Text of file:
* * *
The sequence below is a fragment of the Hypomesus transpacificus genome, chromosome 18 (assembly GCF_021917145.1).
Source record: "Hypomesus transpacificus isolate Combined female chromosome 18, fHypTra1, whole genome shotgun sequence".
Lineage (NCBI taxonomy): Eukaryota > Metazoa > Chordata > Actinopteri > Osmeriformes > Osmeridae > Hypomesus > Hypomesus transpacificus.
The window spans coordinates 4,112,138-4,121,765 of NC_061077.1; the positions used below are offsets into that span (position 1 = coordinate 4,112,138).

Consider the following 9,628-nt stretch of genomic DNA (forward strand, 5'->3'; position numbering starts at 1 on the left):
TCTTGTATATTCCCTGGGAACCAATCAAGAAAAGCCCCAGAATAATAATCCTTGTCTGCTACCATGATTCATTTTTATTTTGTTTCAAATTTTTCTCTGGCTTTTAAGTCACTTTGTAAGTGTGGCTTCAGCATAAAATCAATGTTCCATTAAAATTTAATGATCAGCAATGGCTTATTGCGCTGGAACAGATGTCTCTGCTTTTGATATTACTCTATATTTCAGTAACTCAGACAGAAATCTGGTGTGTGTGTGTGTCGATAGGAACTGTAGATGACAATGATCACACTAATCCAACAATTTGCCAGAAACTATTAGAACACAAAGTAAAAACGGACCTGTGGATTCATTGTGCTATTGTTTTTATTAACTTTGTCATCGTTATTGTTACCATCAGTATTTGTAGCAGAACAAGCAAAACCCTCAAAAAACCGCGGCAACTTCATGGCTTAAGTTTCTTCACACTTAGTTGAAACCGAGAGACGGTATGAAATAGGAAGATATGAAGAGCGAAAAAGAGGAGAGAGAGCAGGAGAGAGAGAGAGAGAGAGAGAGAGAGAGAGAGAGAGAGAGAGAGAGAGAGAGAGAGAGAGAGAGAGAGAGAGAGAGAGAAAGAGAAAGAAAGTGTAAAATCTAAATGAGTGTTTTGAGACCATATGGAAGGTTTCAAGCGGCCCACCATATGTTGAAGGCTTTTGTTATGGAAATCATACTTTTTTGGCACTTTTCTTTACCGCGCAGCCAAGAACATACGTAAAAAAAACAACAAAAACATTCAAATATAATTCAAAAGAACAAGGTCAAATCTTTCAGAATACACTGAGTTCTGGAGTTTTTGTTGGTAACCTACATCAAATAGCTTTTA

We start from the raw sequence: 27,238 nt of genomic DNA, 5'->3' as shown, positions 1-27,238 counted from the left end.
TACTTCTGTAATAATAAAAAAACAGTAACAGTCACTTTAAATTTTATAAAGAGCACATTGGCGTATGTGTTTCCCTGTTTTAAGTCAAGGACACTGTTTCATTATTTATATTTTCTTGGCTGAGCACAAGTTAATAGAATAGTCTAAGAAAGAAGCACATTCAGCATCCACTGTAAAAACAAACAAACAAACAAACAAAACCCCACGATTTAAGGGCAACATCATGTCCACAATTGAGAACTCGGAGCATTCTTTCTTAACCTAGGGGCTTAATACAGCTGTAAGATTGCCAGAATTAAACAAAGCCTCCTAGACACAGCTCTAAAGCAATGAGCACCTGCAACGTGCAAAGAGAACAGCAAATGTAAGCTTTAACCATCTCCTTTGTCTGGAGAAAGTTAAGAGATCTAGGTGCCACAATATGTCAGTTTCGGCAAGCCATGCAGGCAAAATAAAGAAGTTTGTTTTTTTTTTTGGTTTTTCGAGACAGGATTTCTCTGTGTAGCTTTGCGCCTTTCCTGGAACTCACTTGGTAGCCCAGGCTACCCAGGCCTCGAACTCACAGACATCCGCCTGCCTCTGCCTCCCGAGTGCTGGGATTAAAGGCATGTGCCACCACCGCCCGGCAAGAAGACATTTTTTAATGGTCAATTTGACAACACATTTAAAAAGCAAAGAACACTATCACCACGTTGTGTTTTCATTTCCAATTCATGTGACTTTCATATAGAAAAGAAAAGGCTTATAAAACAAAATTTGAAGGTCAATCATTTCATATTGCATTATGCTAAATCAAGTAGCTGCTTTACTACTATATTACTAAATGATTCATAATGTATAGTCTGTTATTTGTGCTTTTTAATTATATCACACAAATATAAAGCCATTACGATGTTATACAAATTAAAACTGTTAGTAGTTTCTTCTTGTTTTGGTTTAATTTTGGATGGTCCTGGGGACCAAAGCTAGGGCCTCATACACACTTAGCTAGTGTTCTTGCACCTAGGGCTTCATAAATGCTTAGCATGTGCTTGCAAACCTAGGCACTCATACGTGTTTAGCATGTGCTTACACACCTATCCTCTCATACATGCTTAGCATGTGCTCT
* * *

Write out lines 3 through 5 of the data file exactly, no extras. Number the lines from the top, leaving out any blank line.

Lineage (NCBI taxonomy): Eukaryota > Metazoa > Chordata > Actinopteri > Osmeriformes > Osmeridae > Hypomesus > Hypomesus transpacificus.
The window spans coordinates 4,112,138-4,121,765 of NC_061077.1; the positions used below are offsets into that span (position 1 = coordinate 4,112,138).

Consider the following 9,628-nt stretch of genomic DNA (forward strand, 5'->3'; position numbering starts at 1 on the left):